Transfer of vessels longitudinally or sideways
from railway dry dock cradles has been accomplished since early
in the century. Transfer of heavier ships has become popular in
the last 30 to 40 years because of the needs created by prefabricated
ship construction and assembly-line procedures and also the attractiveness
of multiple docking and winter storage possibilities.
The relatively low cost of transfer systems using one railway
dry dock as the basic lifting and launching facility makes transfer
very advantageous for large-scale developments. The cost varies
greatly depending on arrangement, number of berths, and selectivity
required, but in general one transfer berth including a transfer
cradle will cost from 10% to 30% of the cost of the railway itself.
Transfer of a ship on a horizontal plane applies the same principles
of rolling and hauling used in railway dry docks, but with the
difference that no component of gravity pull needs to be overcome
- only friction forces. Thus the effort needed is only about 20%
of that required to pull a ship up a 5% incline.
The transfer system for a ship consists of a series of ways
bearing on the ground or on pile foundations, which support one
or more cars or cradles carrying the ship. Suitable blocking is
provided between the ship and cradle to give headroom and clearance
for working on the hull and to distribute the vessel weight as
much as possible. The transfer cars are either fitted with wheels
or travel on a free-roller system to keep friction low. For vessels
up to about 400 tons, flanged wheels traveling on heavy crane
rails can be used, but beyond this capacity the free roller system
is preferable because of the heavy loads. Up to 1500 tons capacity,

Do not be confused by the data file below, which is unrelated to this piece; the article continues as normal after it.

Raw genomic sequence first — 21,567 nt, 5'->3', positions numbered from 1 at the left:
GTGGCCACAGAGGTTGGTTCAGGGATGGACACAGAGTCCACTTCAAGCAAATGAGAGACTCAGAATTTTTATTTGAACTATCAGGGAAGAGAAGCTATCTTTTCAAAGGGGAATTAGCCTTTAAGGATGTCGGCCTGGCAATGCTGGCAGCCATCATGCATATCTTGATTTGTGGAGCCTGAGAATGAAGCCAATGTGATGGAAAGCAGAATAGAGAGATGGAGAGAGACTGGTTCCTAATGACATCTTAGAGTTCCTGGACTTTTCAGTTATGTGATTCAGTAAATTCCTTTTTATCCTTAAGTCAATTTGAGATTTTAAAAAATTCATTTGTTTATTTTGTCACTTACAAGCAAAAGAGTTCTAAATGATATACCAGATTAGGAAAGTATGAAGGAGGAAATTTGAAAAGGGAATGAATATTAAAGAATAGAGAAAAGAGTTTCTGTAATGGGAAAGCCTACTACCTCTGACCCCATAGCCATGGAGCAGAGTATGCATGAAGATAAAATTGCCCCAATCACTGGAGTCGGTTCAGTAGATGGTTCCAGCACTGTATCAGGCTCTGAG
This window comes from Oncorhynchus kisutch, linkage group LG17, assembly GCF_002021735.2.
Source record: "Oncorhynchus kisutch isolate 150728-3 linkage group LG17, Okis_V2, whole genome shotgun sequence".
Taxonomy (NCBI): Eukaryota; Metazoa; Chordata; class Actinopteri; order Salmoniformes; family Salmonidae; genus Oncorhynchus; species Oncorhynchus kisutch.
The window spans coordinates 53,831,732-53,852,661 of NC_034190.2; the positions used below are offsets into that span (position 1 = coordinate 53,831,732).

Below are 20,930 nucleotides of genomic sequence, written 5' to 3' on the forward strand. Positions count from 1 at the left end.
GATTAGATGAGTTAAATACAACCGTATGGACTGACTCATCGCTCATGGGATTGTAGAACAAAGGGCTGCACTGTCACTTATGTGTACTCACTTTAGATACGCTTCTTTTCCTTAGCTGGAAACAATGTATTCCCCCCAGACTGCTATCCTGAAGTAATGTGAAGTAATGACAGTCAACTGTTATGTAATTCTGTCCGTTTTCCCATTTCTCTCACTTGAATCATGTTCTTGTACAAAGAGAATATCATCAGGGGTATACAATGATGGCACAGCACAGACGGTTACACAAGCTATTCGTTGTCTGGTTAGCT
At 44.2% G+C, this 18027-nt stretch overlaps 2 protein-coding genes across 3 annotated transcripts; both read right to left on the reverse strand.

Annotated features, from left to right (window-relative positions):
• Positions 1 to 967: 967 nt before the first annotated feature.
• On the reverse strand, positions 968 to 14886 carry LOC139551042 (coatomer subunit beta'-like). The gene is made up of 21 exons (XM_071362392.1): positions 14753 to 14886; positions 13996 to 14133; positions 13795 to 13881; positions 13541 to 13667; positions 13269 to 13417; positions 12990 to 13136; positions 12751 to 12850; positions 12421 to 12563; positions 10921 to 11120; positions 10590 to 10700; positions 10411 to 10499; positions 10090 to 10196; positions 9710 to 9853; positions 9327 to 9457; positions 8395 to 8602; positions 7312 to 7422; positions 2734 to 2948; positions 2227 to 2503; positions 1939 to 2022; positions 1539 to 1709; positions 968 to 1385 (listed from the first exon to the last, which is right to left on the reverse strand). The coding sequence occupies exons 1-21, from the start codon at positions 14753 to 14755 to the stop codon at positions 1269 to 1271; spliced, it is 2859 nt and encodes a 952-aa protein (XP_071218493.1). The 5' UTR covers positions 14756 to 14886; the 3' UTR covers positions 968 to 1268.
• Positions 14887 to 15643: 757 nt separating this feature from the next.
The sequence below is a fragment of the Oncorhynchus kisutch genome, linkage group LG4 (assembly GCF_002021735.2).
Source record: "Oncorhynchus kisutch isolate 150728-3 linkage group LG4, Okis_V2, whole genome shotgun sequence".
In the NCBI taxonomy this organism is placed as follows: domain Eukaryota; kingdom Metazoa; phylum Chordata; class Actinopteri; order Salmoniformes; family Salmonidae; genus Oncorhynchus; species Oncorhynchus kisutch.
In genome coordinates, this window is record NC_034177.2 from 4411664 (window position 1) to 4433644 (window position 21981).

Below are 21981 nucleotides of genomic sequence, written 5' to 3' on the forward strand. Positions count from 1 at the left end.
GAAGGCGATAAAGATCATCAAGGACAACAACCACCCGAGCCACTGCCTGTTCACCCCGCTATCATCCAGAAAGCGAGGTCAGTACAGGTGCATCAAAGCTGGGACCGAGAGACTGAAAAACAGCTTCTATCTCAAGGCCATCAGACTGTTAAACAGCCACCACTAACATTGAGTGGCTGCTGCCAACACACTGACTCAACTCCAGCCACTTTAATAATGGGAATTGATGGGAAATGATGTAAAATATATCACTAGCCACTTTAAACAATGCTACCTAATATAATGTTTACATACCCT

the choice between side and longitudinal transfer is largely a
matter of convenience with respect to site conditions. For smaller
vessels, the longitudinal system has proved very economical, especially
if only a single spur track is used.
Large railways using heavy multiple-chain hauling machines are
not well adapted to end transfer because the transfer cradles
would have to pass over the machinery itself.
Also, at sites with little or no tide variation, track extensions
are necessary, which usually preclude the use of longitudinal
When full selectivity of storage spaces provided by two-directional
transfer is required, then the cost of end transfer is about equal
to the cost of side transfer.
With two-directional transfer, the second direction of movement
is accomplished at a lower level than the cradle deck level of
the initial transfer. This permits the car for the one direction
to be superposed on the car for other direction.
Side transfer can be provided for an existing cradle where the
ship's keel is on a declivity. This addition to an older railway
dry dock is generally limited to only one or two berths. It has
permitted shipyards with old World War II cradles to greatly increase
their capacity at very modest cost. It has also enabled yards
that formerly launched ships on greased ways to abandon the risky
and costly launch in favor of the controlled lowering, with the
added advantage of near horizontal construction.
Next: Hauling Machines